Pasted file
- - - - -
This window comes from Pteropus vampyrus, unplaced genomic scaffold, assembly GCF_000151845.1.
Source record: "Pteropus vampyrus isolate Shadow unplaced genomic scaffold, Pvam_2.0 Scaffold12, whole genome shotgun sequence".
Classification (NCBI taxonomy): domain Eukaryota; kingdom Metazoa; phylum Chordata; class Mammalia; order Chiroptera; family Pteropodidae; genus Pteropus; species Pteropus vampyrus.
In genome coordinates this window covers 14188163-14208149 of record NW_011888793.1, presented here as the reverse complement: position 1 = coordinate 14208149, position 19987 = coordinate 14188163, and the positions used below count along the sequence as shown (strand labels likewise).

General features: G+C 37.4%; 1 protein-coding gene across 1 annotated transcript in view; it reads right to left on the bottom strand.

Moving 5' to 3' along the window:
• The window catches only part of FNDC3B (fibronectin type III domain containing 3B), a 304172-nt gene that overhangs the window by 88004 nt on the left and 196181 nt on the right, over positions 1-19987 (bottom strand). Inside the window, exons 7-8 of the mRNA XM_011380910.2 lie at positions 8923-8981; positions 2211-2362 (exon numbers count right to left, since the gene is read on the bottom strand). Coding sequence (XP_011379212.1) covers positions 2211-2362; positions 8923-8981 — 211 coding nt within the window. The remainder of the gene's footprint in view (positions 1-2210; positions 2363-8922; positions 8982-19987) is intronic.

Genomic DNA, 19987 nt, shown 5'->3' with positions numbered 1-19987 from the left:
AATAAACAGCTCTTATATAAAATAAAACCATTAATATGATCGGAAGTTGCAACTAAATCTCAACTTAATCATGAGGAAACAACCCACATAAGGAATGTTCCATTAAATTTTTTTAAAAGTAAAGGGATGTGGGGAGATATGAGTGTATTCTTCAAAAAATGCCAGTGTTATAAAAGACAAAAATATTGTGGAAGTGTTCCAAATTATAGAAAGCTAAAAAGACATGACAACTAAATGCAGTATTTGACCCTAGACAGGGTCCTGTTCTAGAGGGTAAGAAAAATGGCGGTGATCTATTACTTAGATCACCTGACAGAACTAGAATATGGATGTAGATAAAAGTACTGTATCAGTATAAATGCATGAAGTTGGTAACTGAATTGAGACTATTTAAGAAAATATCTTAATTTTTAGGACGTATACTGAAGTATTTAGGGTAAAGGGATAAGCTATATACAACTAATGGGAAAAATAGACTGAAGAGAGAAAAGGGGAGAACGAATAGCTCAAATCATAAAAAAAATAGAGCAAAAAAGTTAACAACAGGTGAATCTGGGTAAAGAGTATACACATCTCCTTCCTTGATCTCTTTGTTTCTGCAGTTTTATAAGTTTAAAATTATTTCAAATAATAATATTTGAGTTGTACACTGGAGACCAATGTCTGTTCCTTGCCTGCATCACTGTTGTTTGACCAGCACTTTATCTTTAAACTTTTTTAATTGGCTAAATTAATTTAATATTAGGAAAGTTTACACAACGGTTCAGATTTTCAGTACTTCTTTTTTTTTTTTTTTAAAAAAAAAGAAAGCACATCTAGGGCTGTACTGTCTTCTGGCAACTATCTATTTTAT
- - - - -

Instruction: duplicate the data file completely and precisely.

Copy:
This window comes from Pteropus vampyrus, unplaced genomic scaffold, assembly GCF_000151845.1.
Source record: "Pteropus vampyrus isolate Shadow unplaced genomic scaffold, Pvam_2.0 Scaffold12, whole genome shotgun sequence".
Classification (NCBI taxonomy): domain Eukaryota; kingdom Metazoa; phylum Chordata; class Mammalia; order Chiroptera; family Pteropodidae; genus Pteropus; species Pteropus vampyrus.
In genome coordinates this window covers 14188163-14208149 of record NW_011888793.1, presented here as the reverse complement: position 1 = coordinate 14208149, position 19987 = coordinate 14188163, and the positions used below count along the sequence as shown (strand labels likewise).

General features: G+C 37.4%; 1 protein-coding gene across 1 annotated transcript in view; it reads right to left on the bottom strand.

Moving 5' to 3' along the window:
• The window catches only part of FNDC3B (fibronectin type III domain containing 3B), a 304172-nt gene that overhangs the window by 88004 nt on the left and 196181 nt on the right, over positions 1-19987 (bottom strand). Inside the window, exons 7-8 of the mRNA XM_011380910.2 lie at positions 8923-8981; positions 2211-2362 (exon numbers count right to left, since the gene is read on the bottom strand). Coding sequence (XP_011379212.1) covers positions 2211-2362; positions 8923-8981 — 211 coding nt within the window. The remainder of the gene's footprint in view (positions 1-2210; positions 2363-8922; positions 8982-19987) is intronic.

Genomic DNA, 19987 nt, shown 5'->3' with positions numbered 1-19987 from the left:
AATAAACAGCTCTTATATAAAATAAAACCATTAATATGATCGGAAGTTGCAACTAAATCTCAACTTAATCATGAGGAAACAACCCACATAAGGAATGTTCCATTAAATTTTTTTAAAAGTAAAGGGATGTGGGGAGATATGAGTGTATTCTTCAAAAAATGCCAGTGTTATAAAAGACAAAAATATTGTGGAAGTGTTCCAAATTATAGAAAGCTAAAAAGACATGACAACTAAATGCAGTATTTGACCCTAGACAGGGTCCTGTTCTAGAGGGTAAGAAAAATGGCGGTGATCTATTACTTAGATCACCTGACAGAACTAGAATATGGATGTAGATAAAAGTACTGTATCAGTATAAATGCATGAAGTTGGTAACTGAATTGAGACTATTTAAGAAAATATCTTAATTTTTAGGACGTATACTGAAGTATTTAGGGTAAAGGGATAAGCTATATACAACTAATGGGAAAAATAGACTGAAGAGAGAAAAGGGGAGAACGAATAGCTCAAATCATAAAAAAAATAGAGCAAAAAAGTTAACAACAGGTGAATCTGGGTAAAGAGTATACACATCTCCTTCCTTGATCTCTTTGTTTCTGCAGTTTTATAAGTTTAAAATTATTTCAAATAATAATATTTGAGTTGTACACTGGAGACCAATGTCTGTTCCTTGCCTGCATCACTGTTGTTTGACCAGCACTTTATCTTTAAACTTTTTTAATTGGCTAAATTAATTTAATATTAGGAAAGTTTACACAACGGTTCAGATTTTCAGTACTTCTTTTTTTTTTTTTTTAAAAAAAAAGAAAGCACATCTAGGGCTGTACTGTCTTCTGGCAACTATCTATTTTAT